Monday, March 10, 2008

Richard Dawkins and Lawrence Krauss

Bill and I drove all the way to Stanford University yesterday to hear Richard Dawkins and physicist Lawrence Krauss give a talk entitled Against Ignorance: Science Education in the 21st Century. The picture looks fuzzy because I was too far away, but my glasses came apart just as I sat down, so this is how it looked to me, anyway. I squinted through one lens for most of the talk.

It is hard to explain how much of an impact Richard Dawkins' book, The Selfish Gene, had on me when I first read it back in about 1985. I wasn't raised in a particularly religious family. We never went to church. My father is an atheist, although I don't remember ever actually talking to him about it when I was younger. I have never really believed in a god. When I was a child, I think I sort of believed in god the same way I believed in Santa Claus. Santa Claus was probably much more real to me, and I don't really remember believing in him. I remember when I was about seven, our cat Tufty died. I said something to someone - I don't even remember who - about Tufty being up in heaven and playing with our two gerbils, Ghengis and Kublai, who had died (one or both possibly at the claws of Tufty). I was told that animals don't go to heaven, only humans do. I remember thinking, "Well that's just silly. Why should animals be any different?"

By the time we moved to south Texas when I was nine, I was definitely an atheist, although I may not even have known the word. We moved there as I started 4th grade. One of the other girls asked me what church we went to. I said that we didn't go to church. She looked astounded. She then asked me if I believed in God. I said no. She was completely incredulous. Word spread like wildfire. By that afternoon, I was being asked by what seemed to me to be every other kid that walked by if I believed in god. I finally just started saying, "I don't know."

I was just confused. Why was it such a big deal? I was also painfully shy, had just moved away from all the friends I had ever known, and didn't want the attention. After a day or so, but what seemed to me to be weeks, they got tired of asking. Luckily, I just wasn't that interesting.

But later on I remember being asked that if God didn't create everything, how do you explain life? I hadn't ever really thought about it. I answered, "Evolution." But even though I had an absolutely fantastic high school science teacher (in California, not Texas), I realized I still didn't really understand how it worked or how life might have begun.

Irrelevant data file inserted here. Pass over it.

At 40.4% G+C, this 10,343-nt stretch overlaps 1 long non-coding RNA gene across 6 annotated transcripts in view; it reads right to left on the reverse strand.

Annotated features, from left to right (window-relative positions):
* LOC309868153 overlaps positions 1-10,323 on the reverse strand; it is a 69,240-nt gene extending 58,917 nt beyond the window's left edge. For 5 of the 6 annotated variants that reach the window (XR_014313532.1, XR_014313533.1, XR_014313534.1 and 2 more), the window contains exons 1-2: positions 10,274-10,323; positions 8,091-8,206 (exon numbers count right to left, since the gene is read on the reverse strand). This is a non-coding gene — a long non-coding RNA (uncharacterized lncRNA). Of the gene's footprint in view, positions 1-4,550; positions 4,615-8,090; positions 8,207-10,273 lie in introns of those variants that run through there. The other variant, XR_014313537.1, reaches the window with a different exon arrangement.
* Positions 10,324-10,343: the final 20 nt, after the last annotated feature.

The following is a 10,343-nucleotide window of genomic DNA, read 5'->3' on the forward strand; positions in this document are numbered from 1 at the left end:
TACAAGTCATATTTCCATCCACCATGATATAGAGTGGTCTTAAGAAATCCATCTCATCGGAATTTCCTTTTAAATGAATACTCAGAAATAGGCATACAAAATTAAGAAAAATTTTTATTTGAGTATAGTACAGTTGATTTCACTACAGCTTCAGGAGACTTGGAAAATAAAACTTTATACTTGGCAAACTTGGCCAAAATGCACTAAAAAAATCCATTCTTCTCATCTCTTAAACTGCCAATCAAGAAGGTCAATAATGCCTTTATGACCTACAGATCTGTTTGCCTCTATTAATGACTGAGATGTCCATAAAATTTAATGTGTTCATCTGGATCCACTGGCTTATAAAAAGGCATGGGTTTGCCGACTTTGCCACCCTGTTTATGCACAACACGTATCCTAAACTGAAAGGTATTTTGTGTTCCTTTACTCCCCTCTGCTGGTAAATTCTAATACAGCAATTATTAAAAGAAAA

At the University of California, Davis, I just got caught up in trying to keep up, so that question was actually WAY at the back of my mind when I took a course on evolutionary biology. One of the required texts was The Selfish Gene by Richard Dawkins. I read it and was just blown away. He explained how life might possibly have started, but mainly how and why things evolved after life started. He linked together everything I had learned and was learning in bits and pieces and showed what a simple and elegant process evolution actually is.

Fairly soon after I took that class, Professor Dawkins came and gave a talk at UC Davis. For me, it was like seeing a rock star up close. I sat in the front row about ten feet away from him and was acutely embarrassed that the lecture hall was only about a third full. That didn't happen this time. It was standing room only in the Stanford Memorial Auditorium - tickets were sold out several weeks ago (I'm sure Professor Krauss had something to do with that, too).

The talk was very interesting, although they were "preaching to choir." The room was full of biologists and physicists. The main difference of opinion they had was in how to go about educating people. Professor Dawkins is far more antagonistic, while Professor Krauss advocates a less belligerent attitude when dealing with irrational or ignorant people. The general public (at least here in the U.S.) seems to be under the misapprehension that there is a major division among scientists about whether or not evolution actually happens. They don't understand that what scientists argue about is not whether it happens, but the details of how it happens. The moderator mentioned that The God Delusion has provoked over 20 rebuttal books.

I somehow managed to be first in line for the book signing afterward. He signed four of my books. Unfortunately, we didn't have any books by Lawrence Krauss - that's him sitting right next to Professor Dawkins.
In the last two weeks I've seen Billy Joel and Richard Dawkins. It's all downhill from here.


Anonymous said...

Hey Laurie. I really enjoyed reading your post. My life has unfolded very much like yours. I had a great biology teacher in high school who opened my eyes to the power of evolution, but it wasn't until I read The Selfish Gene about 10 years ago, that everything seemed to fall into place. I have to say that not a day has gone by since where I have not thought about the ideas presented in this book. What a revelation. I still feel that I have been let in on a secret that most of the population hasn't really got a clue about. Unfortunately Richard Dawkins rarely gets Down Under so I haven't had the opportunity to listen to him live - I'm just so envious of you!

Best wishes from Tony, Kangaroo Island - South Australia.

Laurie said...

Thank you Tony! I'm glad you enjoyed it!